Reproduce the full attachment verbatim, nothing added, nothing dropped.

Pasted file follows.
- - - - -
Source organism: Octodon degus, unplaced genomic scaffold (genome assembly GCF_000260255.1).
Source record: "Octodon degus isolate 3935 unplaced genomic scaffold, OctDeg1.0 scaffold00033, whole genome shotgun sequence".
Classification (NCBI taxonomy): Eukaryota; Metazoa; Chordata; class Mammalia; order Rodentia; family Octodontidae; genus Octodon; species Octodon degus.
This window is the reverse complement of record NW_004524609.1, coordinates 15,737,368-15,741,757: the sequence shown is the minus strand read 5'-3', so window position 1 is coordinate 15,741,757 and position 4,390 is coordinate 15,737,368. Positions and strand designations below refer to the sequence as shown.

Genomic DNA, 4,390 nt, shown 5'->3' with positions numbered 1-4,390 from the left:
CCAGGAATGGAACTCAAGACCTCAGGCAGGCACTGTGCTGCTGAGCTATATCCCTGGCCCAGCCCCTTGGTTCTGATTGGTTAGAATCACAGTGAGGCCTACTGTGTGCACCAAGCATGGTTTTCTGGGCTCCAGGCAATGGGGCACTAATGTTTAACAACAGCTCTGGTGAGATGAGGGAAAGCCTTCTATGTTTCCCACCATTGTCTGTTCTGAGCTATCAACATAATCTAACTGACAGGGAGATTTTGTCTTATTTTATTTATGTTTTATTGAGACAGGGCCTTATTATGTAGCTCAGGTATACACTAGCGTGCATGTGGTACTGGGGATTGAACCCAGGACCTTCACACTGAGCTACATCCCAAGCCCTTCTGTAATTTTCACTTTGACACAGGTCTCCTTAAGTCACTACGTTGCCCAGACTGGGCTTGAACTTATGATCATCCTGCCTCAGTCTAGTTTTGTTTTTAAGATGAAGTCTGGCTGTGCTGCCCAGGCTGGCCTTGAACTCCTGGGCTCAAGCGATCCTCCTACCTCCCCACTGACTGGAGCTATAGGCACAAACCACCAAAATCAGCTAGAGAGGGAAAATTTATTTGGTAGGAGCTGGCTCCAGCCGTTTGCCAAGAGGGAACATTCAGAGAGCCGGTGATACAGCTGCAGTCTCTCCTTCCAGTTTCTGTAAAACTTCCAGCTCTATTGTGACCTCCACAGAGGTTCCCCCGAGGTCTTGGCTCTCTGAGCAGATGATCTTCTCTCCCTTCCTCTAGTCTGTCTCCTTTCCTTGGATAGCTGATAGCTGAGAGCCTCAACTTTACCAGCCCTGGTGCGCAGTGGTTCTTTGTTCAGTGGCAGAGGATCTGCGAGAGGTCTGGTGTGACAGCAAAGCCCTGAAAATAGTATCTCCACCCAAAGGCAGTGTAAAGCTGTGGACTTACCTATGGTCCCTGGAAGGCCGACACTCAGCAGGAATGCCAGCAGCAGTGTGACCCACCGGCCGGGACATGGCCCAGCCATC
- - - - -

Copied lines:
Source organism: Octodon degus, unplaced genomic scaffold (genome assembly GCF_000260255.1).
Source record: "Octodon degus isolate 3935 unplaced genomic scaffold, OctDeg1.0 scaffold00033, whole genome shotgun sequence".
Classification (NCBI taxonomy): Eukaryota; Metazoa; Chordata; class Mammalia; order Rodentia; family Octodontidae; genus Octodon; species Octodon degus.
This window is the reverse complement of record NW_004524609.1, coordinates 15,737,368-15,741,757: the sequence shown is the minus strand read 5'-3', so window position 1 is coordinate 15,741,757 and position 4,390 is coordinate 15,737,368. Positions and strand designations below refer to the sequence as shown.

Genomic DNA, 4,390 nt, shown 5'->3' with positions numbered 1-4,390 from the left:
CCAGGAATGGAACTCAAGACCTCAGGCAGGCACTGTGCTGCTGAGCTATATCCCTGGCCCAGCCCCTTGGTTCTGATTGGTTAGAATCACAGTGAGGCCTACTGTGTGCACCAAGCATGGTTTTCTGGGCTCCAGGCAATGGGGCACTAATGTTTAACAACAGCTCTGGTGAGATGAGGGAAAGCCTTCTATGTTTCCCACCATTGTCTGTTCTGAGCTATCAACATAATCTAACTGACAGGGAGATTTTGTCTTATTTTATTTATGTTTTATTGAGACAGGGCCTTATTATGTAGCTCAGGTATACACTAGCGTGCATGTGGTACTGGGGATTGAACCCAGGACCTTCACACTGAGCTACATCCCAAGCCCTTCTGTAATTTTCACTTTGACACAGGTCTCCTTAAGTCACTACGTTGCCCAGACTGGGCTTGAACTTATGATCATCCTGCCTCAGTCTAGTTTTGTTTTTAAGATGAAGTCTGGCTGTGCTGCCCAGGCTGGCCTTGAACTCCTGGGCTCAAGCGATCCTCCTACCTCCCCACTGACTGGAGCTATAGGCACAAACCACCAAAATCAGCTAGAGAGGGAAAATTTATTTGGTAGGAGCTGGCTCCAGCCGTTTGCCAAGAGGGAACATTCAGAGAGCCGGTGATACAGCTGCAGTCTCTCCTTCCAGTTTCTGTAAAACTTCCAGCTCTATTGTGACCTCCACAGAGGTTCCCCCGAGGTCTTGGCTCTCTGAGCAGATGATCTTCTCTCCCTTCCTCTAGTCTGTCTCCTTTCCTTGGATAGCTGATAGCTGAGAGCCTCAACTTTACCAGCCCTGGTGCGCAGTGGTTCTTTGTTCAGTGGCAGAGGATCTGCGAGAGGTCTGGTGTGACAGCAAAGCCCTGAAAATAGTATCTCCACCCAAAGGCAGTGTAAAGCTGTGGACTTACCTATGGTCCCTGGAAGGCCGACACTCAGCAGGAATGCCAGCAGCAGTGTGACCCACCGGCCGGGACATGGCCCAGCCATC